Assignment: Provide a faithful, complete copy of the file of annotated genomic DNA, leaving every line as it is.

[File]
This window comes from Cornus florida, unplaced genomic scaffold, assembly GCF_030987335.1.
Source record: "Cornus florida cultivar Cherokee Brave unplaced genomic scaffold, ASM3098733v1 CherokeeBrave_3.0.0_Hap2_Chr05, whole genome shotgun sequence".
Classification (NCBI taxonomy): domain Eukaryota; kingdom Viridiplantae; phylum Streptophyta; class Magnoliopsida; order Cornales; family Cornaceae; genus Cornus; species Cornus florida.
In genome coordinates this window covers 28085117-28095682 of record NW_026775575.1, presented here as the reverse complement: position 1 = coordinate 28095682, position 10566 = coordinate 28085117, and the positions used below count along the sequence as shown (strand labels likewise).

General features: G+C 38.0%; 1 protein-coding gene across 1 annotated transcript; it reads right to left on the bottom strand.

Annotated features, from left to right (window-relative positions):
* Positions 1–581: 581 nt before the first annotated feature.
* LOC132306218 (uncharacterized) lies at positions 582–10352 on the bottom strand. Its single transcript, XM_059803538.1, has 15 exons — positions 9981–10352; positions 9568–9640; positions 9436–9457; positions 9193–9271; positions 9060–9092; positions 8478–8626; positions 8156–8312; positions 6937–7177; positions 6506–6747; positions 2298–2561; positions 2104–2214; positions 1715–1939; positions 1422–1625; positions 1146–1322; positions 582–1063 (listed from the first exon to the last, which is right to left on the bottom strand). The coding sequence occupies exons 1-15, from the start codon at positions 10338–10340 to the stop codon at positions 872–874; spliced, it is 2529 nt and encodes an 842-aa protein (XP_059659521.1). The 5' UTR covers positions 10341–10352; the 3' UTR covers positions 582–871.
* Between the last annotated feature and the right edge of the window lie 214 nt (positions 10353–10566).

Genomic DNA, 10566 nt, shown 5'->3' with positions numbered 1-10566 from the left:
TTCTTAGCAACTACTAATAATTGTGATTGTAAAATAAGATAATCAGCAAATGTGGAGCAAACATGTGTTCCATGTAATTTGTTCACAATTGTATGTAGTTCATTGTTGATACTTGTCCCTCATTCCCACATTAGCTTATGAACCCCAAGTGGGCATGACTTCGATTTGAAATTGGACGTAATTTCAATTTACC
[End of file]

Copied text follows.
This window comes from Cornus florida, unplaced genomic scaffold, assembly GCF_030987335.1.
Source record: "Cornus florida cultivar Cherokee Brave unplaced genomic scaffold, ASM3098733v1 CherokeeBrave_3.0.0_Hap2_Chr05, whole genome shotgun sequence".
Classification (NCBI taxonomy): domain Eukaryota; kingdom Viridiplantae; phylum Streptophyta; class Magnoliopsida; order Cornales; family Cornaceae; genus Cornus; species Cornus florida.
In genome coordinates this window covers 28085117-28095682 of record NW_026775575.1, presented here as the reverse complement: position 1 = coordinate 28095682, position 10566 = coordinate 28085117, and the positions used below count along the sequence as shown (strand labels likewise).

General features: G+C 38.0%; 1 protein-coding gene across 1 annotated transcript; it reads right to left on the bottom strand.

Annotated features, from left to right (window-relative positions):
* Positions 1–581: 581 nt before the first annotated feature.
* LOC132306218 (uncharacterized) lies at positions 582–10352 on the bottom strand. Its single transcript, XM_059803538.1, has 15 exons — positions 9981–10352; positions 9568–9640; positions 9436–9457; positions 9193–9271; positions 9060–9092; positions 8478–8626; positions 8156–8312; positions 6937–7177; positions 6506–6747; positions 2298–2561; positions 2104–2214; positions 1715–1939; positions 1422–1625; positions 1146–1322; positions 582–1063 (listed from the first exon to the last, which is right to left on the bottom strand). The coding sequence occupies exons 1-15, from the start codon at positions 10338–10340 to the stop codon at positions 872–874; spliced, it is 2529 nt and encodes an 842-aa protein (XP_059659521.1). The 5' UTR covers positions 10341–10352; the 3' UTR covers positions 582–871.
* Between the last annotated feature and the right edge of the window lie 214 nt (positions 10353–10566).

Genomic DNA, 10566 nt, shown 5'->3' with positions numbered 1-10566 from the left:
TTCTTAGCAACTACTAATAATTGTGATTGTAAAATAAGATAATCAGCAAATGTGGAGCAAACATGTGTTCCATGTAATTTGTTCACAATTGTATGTAGTTCATTGTTGATACTTGTCCCTCATTCCCACATTAGCTTATGAACCCCAAGTGGGCATGACTTCGATTTGAAATTGGACGTAATTTCAATTTACC